In November 1984 Bell discovered that despite his efforts the Department of Education was targeted for additional budget cuts. He resigned. But he had successfully institutionalized the department, and Reagan praised the “Secretary of Excellence” when Bell returned to the University of Utah. There he collected numerous honorary doctorates (forty-four), spoke out for equal educational opportunity, and managed a consulting firm, T. H. Bell and Associates. Bell also taught Sunday school, performed community service, and enjoyed his growing family. He died of pulmonary fibrosis and is buried in Salt Lake City. His skill preserved a federal role in education against the “most anti-education administration in this century.”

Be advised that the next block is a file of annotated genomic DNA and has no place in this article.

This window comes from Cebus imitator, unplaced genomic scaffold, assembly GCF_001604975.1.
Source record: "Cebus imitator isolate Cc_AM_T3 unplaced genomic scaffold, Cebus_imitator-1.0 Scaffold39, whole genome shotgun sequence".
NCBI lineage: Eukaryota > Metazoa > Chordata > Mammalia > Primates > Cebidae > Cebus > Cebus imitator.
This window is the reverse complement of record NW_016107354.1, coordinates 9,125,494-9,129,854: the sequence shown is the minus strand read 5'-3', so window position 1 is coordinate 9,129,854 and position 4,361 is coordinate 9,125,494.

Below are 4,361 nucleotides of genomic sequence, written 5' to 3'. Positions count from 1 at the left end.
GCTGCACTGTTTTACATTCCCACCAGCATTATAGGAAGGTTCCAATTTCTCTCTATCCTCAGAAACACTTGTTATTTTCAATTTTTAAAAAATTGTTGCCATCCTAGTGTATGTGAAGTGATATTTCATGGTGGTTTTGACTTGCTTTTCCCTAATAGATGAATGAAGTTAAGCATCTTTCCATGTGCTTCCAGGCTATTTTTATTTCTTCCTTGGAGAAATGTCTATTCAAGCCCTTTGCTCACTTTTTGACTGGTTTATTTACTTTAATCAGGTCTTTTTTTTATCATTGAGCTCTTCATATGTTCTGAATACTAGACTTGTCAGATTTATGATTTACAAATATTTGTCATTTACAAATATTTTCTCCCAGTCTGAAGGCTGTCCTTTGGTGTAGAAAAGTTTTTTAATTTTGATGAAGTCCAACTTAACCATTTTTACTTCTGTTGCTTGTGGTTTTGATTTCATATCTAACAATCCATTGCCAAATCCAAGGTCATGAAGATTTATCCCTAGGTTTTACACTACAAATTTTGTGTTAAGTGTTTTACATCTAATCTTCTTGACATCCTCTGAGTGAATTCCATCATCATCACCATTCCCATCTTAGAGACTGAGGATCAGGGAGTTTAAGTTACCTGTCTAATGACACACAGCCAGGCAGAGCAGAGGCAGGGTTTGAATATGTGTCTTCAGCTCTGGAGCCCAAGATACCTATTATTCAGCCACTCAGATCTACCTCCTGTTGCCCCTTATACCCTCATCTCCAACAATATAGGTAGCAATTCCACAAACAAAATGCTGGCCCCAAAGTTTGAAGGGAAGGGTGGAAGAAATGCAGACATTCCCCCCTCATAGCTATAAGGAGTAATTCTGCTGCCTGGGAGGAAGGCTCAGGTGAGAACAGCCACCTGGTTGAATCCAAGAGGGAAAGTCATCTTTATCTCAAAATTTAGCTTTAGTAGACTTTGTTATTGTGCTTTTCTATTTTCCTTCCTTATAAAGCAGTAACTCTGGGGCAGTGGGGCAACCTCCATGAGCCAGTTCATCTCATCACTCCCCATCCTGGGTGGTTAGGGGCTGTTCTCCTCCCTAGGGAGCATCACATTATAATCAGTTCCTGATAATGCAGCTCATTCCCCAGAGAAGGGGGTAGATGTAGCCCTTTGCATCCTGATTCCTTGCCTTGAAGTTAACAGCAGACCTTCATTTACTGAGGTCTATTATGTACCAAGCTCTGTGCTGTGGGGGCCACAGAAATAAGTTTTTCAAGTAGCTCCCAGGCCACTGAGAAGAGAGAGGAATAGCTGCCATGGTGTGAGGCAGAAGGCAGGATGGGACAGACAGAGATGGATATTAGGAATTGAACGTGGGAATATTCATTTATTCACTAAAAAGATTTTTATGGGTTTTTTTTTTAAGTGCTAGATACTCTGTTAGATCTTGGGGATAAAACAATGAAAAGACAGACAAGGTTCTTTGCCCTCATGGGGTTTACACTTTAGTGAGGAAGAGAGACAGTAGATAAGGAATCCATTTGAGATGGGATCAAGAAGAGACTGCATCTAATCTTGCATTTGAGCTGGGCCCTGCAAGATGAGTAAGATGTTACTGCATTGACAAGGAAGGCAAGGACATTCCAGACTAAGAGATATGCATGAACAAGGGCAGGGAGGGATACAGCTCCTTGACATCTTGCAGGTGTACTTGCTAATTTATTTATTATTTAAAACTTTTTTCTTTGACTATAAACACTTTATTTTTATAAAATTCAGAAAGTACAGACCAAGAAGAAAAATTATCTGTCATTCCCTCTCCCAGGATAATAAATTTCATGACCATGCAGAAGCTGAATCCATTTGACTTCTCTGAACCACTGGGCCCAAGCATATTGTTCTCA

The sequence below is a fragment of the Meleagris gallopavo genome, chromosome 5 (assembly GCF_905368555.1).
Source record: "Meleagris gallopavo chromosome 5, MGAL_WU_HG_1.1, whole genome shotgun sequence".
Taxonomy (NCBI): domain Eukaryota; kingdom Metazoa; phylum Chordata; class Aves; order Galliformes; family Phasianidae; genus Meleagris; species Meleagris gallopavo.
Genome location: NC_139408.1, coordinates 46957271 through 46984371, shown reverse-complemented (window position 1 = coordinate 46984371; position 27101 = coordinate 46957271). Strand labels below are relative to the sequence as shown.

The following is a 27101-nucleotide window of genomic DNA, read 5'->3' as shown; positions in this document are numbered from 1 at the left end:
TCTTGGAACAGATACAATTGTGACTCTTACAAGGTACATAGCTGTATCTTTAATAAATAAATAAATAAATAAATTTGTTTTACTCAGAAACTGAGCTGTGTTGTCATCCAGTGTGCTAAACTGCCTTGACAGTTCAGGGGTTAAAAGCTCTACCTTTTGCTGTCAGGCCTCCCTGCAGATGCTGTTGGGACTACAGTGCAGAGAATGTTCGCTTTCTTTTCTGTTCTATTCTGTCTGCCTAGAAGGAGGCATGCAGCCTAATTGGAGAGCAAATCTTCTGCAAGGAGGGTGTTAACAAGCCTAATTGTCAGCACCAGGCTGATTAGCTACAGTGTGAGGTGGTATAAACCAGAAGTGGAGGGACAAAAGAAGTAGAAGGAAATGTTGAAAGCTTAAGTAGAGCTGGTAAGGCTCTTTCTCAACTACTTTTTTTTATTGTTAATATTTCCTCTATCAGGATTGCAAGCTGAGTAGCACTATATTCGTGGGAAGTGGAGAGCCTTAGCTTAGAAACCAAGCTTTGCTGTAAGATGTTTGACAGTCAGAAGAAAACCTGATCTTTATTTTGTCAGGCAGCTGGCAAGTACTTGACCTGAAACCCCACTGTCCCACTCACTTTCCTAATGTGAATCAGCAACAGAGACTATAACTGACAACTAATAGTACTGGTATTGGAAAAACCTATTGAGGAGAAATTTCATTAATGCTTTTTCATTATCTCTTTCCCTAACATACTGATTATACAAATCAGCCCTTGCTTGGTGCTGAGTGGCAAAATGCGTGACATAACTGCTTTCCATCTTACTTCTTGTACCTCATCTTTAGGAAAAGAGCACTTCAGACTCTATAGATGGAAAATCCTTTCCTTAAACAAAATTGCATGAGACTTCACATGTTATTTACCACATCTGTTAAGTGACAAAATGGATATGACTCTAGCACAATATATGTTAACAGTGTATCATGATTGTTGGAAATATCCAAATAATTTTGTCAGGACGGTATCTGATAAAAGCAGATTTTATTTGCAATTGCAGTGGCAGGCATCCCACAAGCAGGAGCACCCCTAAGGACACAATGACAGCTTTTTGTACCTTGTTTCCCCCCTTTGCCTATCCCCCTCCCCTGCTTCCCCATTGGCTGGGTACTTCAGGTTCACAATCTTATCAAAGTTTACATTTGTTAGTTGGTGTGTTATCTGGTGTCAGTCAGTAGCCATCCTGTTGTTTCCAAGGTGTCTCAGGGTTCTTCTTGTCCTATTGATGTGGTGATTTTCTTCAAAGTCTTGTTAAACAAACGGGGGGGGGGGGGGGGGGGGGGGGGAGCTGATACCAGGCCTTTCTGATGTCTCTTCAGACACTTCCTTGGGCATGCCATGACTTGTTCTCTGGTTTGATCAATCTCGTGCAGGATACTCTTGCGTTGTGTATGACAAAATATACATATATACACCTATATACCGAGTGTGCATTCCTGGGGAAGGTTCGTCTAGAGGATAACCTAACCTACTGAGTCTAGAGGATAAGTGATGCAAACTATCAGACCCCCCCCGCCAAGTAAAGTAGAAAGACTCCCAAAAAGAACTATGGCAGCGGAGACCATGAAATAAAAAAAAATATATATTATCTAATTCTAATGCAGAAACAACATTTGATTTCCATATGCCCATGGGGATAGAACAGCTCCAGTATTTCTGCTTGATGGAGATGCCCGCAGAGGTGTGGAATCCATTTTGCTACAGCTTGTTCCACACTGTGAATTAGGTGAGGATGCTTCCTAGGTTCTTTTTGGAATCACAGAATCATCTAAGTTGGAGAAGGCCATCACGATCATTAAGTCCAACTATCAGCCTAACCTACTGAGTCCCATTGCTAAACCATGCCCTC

Bell’s writings detail his educational philosophy. Effective Teaching: How to Recognize and Reward Competence (1962) and A Performance Accountability System for School Administrators (1972) approach schools from the top, while A Philosophy of Education for the Space Age: A Guide to Practical Thinking about the Aims and Purposes of Education Today (1963), Your Child’s Intellect: A Guide to Home-based Preschool Education (1972), written with Arden R. Thorem, and Active Parent Concern: A New Home Guide to Help Your Child Do Better in School (1976) advocate increased parental involvement in education. His battle to maintain the Department of Education is presented in The Thirteenth Man: A Reagan Cabinet Memoir (1988). How to Shape Up Our Nation’s Schools: Three Crucial Steps for Renewing American Education (1991), written with Donna L. Elmquist, distills his ideas, but A Nation at Risk (1983) offers an as-yet-unfulfilled platform. Obituaries may be found in the New York Times and Deseret News (both 24 June 1996).
George J. Lankevich